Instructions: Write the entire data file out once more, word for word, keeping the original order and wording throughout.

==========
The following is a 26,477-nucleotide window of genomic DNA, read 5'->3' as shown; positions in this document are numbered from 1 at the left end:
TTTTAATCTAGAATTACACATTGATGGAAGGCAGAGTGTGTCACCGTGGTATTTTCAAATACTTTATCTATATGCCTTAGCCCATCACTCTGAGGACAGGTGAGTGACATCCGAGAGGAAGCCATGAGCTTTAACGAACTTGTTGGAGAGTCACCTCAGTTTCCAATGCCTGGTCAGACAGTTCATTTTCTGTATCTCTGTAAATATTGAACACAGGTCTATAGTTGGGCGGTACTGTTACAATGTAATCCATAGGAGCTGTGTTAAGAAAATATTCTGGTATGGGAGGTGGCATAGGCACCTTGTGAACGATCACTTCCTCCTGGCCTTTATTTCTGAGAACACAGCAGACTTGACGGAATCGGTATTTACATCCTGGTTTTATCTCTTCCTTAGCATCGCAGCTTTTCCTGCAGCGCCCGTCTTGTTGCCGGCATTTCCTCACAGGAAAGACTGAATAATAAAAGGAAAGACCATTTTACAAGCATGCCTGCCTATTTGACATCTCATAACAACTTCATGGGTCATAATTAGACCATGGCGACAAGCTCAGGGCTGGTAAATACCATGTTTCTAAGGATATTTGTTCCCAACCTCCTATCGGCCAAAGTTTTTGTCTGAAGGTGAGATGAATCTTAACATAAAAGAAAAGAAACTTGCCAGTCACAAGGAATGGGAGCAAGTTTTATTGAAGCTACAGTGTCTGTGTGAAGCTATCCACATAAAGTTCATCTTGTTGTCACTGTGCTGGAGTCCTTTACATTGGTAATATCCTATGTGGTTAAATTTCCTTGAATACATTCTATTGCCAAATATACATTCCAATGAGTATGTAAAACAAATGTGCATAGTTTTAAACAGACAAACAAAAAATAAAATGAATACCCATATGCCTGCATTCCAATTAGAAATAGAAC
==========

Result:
The following is a 26,477-nucleotide window of genomic DNA, read 5'->3' as shown; positions in this document are numbered from 1 at the left end:
TTTTAATCTAGAATTACACATTGATGGAAGGCAGAGTGTGTCACCGTGGTATTTTCAAATACTTTATCTATATGCCTTAGCCCATCACTCTGAGGACAGGTGAGTGACATCCGAGAGGAAGCCATGAGCTTTAACGAACTTGTTGGAGAGTCACCTCAGTTTCCAATGCCTGGTCAGACAGTTCATTTTCTGTATCTCTGTAAATATTGAACACAGGTCTATAGTTGGGCGGTACTGTTACAATGTAATCCATAGGAGCTGTGTTAAGAAAATATTCTGGTATGGGAGGTGGCATAGGCACCTTGTGAACGATCACTTCCTCCTGGCCTTTATTTCTGAGAACACAGCAGACTTGACGGAATCGGTATTTACATCCTGGTTTTATCTCTTCCTTAGCATCGCAGCTTTTCCTGCAGCGCCCGTCTTGTTGCCGGCATTTCCTCACAGGAAAGACTGAATAATAAAAGGAAAGACCATTTTACAAGCATGCCTGCCTATTTGACATCTCATAACAACTTCATGGGTCATAATTAGACCATGGCGACAAGCTCAGGGCTGGTAAATACCATGTTTCTAAGGATATTTGTTCCCAACCTCCTATCGGCCAAAGTTTTTGTCTGAAGGTGAGATGAATCTTAACATAAAAGAAAAGAAACTTGCCAGTCACAAGGAATGGGAGCAAGTTTTATTGAAGCTACAGTGTCTGTGTGAAGCTATCCACATAAAGTTCATCTTGTTGTCACTGTGCTGGAGTCCTTTACATTGGTAATATCCTATGTGGTTAAATTTCCTTGAATACATTCTATTGCCAAATATACATTCCAATGAGTATGTAAAACAAATGTGCATAGTTTTAAACAGACAAACAAAAAATAAAATGAATACCCATATGCCTGCATTCCAATTAGAAATAGAAC